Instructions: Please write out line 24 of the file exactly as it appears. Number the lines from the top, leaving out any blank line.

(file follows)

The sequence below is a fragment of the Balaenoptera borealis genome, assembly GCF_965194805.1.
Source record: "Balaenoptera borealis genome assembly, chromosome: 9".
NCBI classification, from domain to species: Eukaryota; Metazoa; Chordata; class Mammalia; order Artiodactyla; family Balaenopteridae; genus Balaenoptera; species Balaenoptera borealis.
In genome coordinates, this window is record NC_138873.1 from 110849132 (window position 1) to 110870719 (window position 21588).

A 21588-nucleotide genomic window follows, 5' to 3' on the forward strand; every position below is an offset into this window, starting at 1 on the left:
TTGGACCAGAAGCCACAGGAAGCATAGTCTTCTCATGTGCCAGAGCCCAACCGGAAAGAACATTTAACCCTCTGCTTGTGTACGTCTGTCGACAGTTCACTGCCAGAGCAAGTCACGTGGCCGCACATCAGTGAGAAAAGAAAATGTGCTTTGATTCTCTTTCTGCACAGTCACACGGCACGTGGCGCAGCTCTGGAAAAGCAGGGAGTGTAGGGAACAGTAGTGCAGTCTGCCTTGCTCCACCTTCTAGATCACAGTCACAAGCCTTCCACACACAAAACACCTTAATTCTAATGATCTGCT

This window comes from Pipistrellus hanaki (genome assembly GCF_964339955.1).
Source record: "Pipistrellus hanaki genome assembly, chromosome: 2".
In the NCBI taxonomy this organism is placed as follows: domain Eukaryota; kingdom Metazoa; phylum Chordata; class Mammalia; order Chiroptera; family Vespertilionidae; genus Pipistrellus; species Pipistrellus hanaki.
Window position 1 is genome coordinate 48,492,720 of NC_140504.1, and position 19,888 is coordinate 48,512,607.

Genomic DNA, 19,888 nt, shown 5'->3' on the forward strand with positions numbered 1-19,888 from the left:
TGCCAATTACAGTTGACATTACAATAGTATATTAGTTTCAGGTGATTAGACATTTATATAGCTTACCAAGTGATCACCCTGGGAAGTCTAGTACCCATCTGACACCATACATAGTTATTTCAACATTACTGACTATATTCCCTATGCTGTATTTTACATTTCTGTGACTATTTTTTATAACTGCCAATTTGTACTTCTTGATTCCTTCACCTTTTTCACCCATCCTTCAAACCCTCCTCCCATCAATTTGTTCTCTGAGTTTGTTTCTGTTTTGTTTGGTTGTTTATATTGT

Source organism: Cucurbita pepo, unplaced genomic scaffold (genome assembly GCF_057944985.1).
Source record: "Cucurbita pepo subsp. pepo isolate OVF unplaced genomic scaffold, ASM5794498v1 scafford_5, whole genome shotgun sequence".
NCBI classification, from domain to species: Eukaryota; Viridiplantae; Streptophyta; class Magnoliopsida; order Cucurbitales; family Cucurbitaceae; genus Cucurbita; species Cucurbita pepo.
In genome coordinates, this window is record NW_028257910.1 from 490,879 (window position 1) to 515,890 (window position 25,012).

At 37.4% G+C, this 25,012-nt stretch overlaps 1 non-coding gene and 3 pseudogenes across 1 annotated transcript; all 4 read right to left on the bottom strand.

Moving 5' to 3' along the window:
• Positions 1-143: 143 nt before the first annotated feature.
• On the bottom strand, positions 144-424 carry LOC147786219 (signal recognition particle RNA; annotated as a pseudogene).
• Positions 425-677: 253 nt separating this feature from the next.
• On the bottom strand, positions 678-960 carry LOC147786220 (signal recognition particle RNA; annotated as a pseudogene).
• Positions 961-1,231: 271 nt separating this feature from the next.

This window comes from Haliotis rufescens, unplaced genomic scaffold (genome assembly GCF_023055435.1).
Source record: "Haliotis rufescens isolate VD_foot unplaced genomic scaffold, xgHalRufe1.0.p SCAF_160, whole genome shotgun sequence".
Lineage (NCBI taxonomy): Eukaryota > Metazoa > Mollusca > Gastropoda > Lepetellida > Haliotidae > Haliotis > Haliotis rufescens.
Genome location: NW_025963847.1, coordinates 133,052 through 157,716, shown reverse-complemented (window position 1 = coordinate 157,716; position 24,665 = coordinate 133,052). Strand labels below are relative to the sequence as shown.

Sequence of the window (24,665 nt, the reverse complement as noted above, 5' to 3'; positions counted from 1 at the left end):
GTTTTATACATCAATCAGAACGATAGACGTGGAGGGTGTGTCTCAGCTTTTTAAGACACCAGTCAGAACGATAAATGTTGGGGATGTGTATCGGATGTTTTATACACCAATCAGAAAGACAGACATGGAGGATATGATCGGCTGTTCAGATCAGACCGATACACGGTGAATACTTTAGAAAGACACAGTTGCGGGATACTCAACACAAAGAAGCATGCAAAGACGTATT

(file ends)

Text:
This window comes from Haliotis rufescens, unplaced genomic scaffold (genome assembly GCF_023055435.1).